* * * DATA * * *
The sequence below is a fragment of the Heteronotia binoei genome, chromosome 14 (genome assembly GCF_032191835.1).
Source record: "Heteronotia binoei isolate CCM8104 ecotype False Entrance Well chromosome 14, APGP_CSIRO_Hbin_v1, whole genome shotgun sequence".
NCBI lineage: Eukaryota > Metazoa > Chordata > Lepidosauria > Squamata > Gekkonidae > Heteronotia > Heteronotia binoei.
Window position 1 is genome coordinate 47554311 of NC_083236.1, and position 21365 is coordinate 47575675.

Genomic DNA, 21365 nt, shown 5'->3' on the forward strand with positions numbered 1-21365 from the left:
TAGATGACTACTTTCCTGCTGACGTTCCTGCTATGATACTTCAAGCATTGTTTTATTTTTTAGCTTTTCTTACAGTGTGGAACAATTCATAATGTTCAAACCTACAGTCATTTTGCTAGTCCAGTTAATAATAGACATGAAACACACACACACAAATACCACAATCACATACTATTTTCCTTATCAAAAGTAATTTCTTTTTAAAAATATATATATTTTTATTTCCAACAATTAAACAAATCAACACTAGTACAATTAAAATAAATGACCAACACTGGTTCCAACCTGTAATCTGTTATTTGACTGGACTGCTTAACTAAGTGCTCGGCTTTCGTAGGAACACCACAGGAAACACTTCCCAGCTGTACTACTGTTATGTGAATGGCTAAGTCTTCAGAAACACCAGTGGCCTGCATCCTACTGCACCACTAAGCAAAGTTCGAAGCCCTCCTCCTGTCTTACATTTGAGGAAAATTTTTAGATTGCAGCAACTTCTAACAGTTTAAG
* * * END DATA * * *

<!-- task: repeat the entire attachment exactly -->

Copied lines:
The sequence below is a fragment of the Heteronotia binoei genome, chromosome 14 (genome assembly GCF_032191835.1).
Source record: "Heteronotia binoei isolate CCM8104 ecotype False Entrance Well chromosome 14, APGP_CSIRO_Hbin_v1, whole genome shotgun sequence".
NCBI lineage: Eukaryota > Metazoa > Chordata > Lepidosauria > Squamata > Gekkonidae > Heteronotia > Heteronotia binoei.
Window position 1 is genome coordinate 47554311 of NC_083236.1, and position 21365 is coordinate 47575675.

Genomic DNA, 21365 nt, shown 5'->3' on the forward strand with positions numbered 1-21365 from the left:
TAGATGACTACTTTCCTGCTGACGTTCCTGCTATGATACTTCAAGCATTGTTTTATTTTTTAGCTTTTCTTACAGTGTGGAACAATTCATAATGTTCAAACCTACAGTCATTTTGCTAGTCCAGTTAATAATAGACATGAAACACACACACACAAATACCACAATCACATACTATTTTCCTTATCAAAAGTAATTTCTTTTTAAAAATATATATATTTTTATTTCCAACAATTAAACAAATCAACACTAGTACAATTAAAATAAATGACCAACACTGGTTCCAACCTGTAATCTGTTATTTGACTGGACTGCTTAACTAAGTGCTCGGCTTTCGTAGGAACACCACAGGAAACACTTCCCAGCTGTACTACTGTTATGTGAATGGCTAAGTCTTCAGAAACACCAGTGGCCTGCATCCTACTGCACCACTAAGCAAAGTTCGAAGCCCTCCTCCTGTCTTACATTTGAGGAAAATTTTTAGATTGCAGCAACTTCTAACAGTTTAAG